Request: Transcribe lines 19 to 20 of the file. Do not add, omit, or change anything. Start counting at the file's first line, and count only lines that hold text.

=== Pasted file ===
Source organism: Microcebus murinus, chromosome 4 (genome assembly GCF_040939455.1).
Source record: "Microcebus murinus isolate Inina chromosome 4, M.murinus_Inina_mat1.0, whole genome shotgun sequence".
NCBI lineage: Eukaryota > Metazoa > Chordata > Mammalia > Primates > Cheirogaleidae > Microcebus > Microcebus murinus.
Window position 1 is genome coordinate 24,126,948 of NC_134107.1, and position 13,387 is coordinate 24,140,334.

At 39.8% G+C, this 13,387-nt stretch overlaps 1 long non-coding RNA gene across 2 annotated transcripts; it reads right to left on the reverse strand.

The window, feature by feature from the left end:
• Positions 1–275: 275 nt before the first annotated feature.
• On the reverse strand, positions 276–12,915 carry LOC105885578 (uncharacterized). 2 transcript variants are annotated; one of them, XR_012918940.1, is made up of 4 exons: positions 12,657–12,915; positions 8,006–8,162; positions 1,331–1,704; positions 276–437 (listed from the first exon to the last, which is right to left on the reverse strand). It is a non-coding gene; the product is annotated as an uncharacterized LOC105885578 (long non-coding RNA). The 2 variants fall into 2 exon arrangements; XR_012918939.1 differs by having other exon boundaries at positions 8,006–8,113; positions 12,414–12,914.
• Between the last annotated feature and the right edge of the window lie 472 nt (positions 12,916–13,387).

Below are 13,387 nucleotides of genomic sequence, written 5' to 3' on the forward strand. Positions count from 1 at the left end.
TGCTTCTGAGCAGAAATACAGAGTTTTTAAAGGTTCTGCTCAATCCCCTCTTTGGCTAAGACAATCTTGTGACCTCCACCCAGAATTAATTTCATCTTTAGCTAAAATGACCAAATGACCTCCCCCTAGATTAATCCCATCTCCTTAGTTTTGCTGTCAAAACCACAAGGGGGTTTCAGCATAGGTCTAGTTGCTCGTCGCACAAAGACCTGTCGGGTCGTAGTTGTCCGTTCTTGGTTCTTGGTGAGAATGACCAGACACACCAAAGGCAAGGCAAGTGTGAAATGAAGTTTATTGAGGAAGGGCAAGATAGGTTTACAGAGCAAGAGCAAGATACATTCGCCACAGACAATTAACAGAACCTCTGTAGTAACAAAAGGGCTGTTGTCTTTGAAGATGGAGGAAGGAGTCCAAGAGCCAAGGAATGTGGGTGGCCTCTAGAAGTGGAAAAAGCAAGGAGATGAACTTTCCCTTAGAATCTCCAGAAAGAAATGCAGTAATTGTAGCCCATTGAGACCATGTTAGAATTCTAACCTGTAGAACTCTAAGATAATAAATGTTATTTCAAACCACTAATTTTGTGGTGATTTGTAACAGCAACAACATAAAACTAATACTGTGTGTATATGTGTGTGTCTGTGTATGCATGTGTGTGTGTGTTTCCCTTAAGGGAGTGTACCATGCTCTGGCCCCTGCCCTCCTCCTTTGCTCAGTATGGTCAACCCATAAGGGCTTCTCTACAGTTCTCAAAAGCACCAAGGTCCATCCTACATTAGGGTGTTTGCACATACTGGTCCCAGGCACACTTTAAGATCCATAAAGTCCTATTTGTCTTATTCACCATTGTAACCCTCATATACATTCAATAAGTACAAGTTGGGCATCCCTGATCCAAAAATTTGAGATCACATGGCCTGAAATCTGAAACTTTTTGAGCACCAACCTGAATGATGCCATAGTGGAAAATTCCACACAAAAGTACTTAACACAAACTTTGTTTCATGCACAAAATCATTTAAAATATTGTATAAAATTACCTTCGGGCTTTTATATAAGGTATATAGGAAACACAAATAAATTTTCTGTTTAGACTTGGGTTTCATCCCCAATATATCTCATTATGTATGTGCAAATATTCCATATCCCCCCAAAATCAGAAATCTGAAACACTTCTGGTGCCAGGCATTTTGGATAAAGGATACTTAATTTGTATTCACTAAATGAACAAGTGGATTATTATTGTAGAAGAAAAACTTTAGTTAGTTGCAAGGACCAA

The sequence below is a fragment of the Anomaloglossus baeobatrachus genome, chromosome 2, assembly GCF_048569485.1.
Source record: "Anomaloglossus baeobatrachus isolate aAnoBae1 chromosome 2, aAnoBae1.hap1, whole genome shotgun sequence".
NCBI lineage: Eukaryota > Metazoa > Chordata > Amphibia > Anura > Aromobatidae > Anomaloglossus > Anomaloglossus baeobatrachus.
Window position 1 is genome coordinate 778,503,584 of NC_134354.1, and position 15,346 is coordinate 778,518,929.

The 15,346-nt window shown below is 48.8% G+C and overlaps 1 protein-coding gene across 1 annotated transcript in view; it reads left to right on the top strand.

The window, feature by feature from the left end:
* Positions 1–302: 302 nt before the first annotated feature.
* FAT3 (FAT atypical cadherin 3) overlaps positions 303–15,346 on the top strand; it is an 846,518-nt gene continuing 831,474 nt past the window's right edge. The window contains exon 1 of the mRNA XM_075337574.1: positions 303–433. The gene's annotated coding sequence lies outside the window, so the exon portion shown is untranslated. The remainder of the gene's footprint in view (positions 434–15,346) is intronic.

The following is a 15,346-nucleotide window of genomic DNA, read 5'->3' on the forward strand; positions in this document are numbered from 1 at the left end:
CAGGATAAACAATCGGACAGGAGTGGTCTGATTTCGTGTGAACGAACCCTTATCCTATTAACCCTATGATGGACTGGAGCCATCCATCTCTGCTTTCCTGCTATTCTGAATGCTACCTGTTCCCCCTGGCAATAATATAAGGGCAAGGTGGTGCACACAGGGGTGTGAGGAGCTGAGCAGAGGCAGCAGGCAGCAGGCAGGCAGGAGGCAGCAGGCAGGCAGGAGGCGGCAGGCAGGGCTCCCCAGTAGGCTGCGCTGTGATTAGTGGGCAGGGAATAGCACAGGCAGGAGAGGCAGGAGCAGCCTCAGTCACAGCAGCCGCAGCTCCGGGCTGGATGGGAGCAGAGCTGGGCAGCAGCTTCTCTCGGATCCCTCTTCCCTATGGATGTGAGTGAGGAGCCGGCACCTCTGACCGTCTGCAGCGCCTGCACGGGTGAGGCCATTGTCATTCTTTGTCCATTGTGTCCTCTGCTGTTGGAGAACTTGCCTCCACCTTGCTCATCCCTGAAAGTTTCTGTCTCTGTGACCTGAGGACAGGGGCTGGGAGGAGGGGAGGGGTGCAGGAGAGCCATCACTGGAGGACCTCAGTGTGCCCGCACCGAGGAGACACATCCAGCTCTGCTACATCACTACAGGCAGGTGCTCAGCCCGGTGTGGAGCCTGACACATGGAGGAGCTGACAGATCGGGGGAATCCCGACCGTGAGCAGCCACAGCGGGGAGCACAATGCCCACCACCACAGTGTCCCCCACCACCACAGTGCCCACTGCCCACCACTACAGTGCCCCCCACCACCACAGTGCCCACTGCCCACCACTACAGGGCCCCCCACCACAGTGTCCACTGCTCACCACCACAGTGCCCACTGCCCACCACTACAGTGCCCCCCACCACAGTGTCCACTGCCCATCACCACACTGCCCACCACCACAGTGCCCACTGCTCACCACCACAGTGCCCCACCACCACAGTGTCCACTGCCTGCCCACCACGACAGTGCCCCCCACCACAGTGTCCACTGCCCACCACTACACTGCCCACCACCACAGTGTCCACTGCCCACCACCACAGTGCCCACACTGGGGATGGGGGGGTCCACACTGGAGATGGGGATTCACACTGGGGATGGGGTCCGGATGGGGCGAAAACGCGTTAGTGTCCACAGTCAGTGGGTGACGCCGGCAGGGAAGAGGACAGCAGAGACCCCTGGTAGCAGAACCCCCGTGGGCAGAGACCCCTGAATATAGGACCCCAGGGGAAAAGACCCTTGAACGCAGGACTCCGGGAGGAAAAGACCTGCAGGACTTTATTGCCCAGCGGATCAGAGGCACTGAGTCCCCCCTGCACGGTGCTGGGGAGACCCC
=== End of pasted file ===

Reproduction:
* FAT3 (FAT atypical cadherin 3) overlaps positions 303–15,346 on the top strand; it is an 846,518-nt gene continuing 831,474 nt past the window's right edge. The window contains exon 1 of the mRNA XM_075337574.1: positions 303–433. The gene's annotated coding sequence lies outside the window, so the exon portion shown is untranslated. The remainder of the gene's footprint in view (positions 434–15,346) is intronic.

The following is a 15,346-nucleotide window of genomic DNA, read 5'->3' on the forward strand; positions in this document are numbered from 1 at the left end: